Showtime‘s Homeland Tin Man is Down TV Show Review. Homeland: Season 3, Episode 1: Tin Man Is Down featured good CIA intelligence officer Carrie Mathison (Claire Danes) inquisition bookends, especially considering what was revealed during both sessions.
These were strong sections of Tin Man Is Down, led by United States Senator Andrew Lockhart (Tracy Letts) in both instances, even as the respondents changed. Senator Lockhart showed a similar level of intelligence as the people he was questioning, knowing something was wrong or missing from the responses to his questions without knowing what.
Season 3 of Homeland also began with something extremely far-fetched, almost as far-fetched as Mathison driving U.S. Marine Sergeant Nicholas Brody (Damian Lewis) to get a fake ID, money, then driving him almost the entire way to Canada after a terrorist attack at the end of Season 2.
Dana Brody (Morgan Saylor) had always been one of the strongest characters on Homeland, always speaking her mind and making herself heard.
Mental strength-wise, she was far stronger than her brother and at least equal to her mother (impressive for a girl of her age), able to deal with secret knowledge of her father without a shoulder to cry on. Nicholas Brody knew that, which is why he was able to tell her certain things and trust her with secrets. How is it that this person, arguably the second strongest person in the household behind Nicholas, tried to commit suicide while the weaker ones stood-fast?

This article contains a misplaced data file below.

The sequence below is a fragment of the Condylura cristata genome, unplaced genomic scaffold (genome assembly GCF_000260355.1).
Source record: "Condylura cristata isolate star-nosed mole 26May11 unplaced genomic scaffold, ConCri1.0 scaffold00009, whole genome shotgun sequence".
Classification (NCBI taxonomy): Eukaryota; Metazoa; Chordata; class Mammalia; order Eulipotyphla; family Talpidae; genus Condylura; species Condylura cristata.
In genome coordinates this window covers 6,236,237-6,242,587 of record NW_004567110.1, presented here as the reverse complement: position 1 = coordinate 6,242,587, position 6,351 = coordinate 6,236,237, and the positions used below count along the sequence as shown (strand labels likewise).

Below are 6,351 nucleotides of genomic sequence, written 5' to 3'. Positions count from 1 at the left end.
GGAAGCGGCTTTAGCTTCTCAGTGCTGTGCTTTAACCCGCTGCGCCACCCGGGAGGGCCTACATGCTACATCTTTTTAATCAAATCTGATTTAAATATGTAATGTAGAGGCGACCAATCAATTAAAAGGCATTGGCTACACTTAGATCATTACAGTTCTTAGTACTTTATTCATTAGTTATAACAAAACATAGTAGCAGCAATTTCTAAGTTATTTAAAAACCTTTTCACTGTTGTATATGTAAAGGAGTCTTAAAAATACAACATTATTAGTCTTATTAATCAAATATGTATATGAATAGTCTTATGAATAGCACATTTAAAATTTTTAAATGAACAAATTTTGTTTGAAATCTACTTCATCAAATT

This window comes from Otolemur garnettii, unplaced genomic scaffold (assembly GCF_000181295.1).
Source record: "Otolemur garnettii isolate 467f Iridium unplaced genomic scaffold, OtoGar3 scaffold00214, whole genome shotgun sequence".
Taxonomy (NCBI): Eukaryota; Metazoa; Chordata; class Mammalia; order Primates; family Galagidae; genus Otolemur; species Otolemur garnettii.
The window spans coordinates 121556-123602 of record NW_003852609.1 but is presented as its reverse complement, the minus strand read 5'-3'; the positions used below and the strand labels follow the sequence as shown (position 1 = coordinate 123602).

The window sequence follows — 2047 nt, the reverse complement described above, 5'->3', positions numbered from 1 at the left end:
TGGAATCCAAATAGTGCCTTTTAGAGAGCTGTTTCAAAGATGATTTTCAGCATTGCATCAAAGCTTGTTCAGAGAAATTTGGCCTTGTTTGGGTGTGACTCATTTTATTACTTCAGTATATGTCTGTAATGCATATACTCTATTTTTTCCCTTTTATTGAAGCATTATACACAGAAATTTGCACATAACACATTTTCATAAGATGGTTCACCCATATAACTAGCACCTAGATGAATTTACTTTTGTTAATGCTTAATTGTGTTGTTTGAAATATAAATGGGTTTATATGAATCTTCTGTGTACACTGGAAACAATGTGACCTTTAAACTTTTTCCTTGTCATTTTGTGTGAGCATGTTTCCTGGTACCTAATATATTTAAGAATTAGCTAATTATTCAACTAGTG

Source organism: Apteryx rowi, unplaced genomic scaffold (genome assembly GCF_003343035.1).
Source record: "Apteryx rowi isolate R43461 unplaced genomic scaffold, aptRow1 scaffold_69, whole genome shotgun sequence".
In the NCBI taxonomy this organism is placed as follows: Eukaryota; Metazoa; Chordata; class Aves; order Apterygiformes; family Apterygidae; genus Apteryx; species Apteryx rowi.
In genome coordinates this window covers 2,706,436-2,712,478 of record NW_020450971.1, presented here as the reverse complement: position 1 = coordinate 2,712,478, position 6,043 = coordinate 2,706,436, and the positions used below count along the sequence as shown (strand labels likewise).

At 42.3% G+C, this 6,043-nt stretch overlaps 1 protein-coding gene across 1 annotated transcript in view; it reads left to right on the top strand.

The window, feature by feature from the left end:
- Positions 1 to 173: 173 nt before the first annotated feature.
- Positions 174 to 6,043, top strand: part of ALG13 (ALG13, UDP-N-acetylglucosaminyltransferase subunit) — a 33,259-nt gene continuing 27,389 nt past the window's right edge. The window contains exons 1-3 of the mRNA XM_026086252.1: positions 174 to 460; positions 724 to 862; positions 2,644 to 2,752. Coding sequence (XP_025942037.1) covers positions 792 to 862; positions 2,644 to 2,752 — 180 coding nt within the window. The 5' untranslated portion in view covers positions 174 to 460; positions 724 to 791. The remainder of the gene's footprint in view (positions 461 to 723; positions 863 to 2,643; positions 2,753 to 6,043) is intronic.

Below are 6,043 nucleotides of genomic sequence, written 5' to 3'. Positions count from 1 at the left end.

I know why.
Homeland‘s writers couldn’t have Nicholas’ son, Chris Brody (Jackson Pace), do it because he was too underdeveloped as a character for his suicide to be narratively impactful. No one knows Chris and if he tried to kill himself, not many would care. He is completely underwritten and has no personality. What limited personality he had was derived from Nicholas and now that he is gone, that small glimmer is gone as well.
Jessica Brody (Morena Baccarin) was out of the suicidal running because she had already been through three high stress, highly painful situations: she had given birth twice and had to deal with a husband that was MIA for eight years. Her threshold for pain was higher than her children and her new reality broke against those fortified walls. In addition, she was her children’s sole parent again and had to stay strong for them. If she killed herself, they would have no one except Jessica’s mother and what a treat that would be.
Since the two aforementioned characters were unqualified to carry the burden, it fell to Dana, who saw her former impulsiveness magnified exorbitantly to account for her near monolithic character shift.
CIA Counterterrorism Center Director Saul Berenson (Mandy Patinkin)’s betrayal was terrific, surprising, and perfectly placed within the structure of the episode. Saul was Mathison’s one true, non-blood related friend and the televised knife he shoved in was huge. It was wonderful to see Saul embrace his new role as head of CIA and choose the agency’s well being over Mathison’s reputation. Saul had warned Mathison repeatedly about the dangers of being emotionally and sexually involved with Brody. He made her pay for it and then some.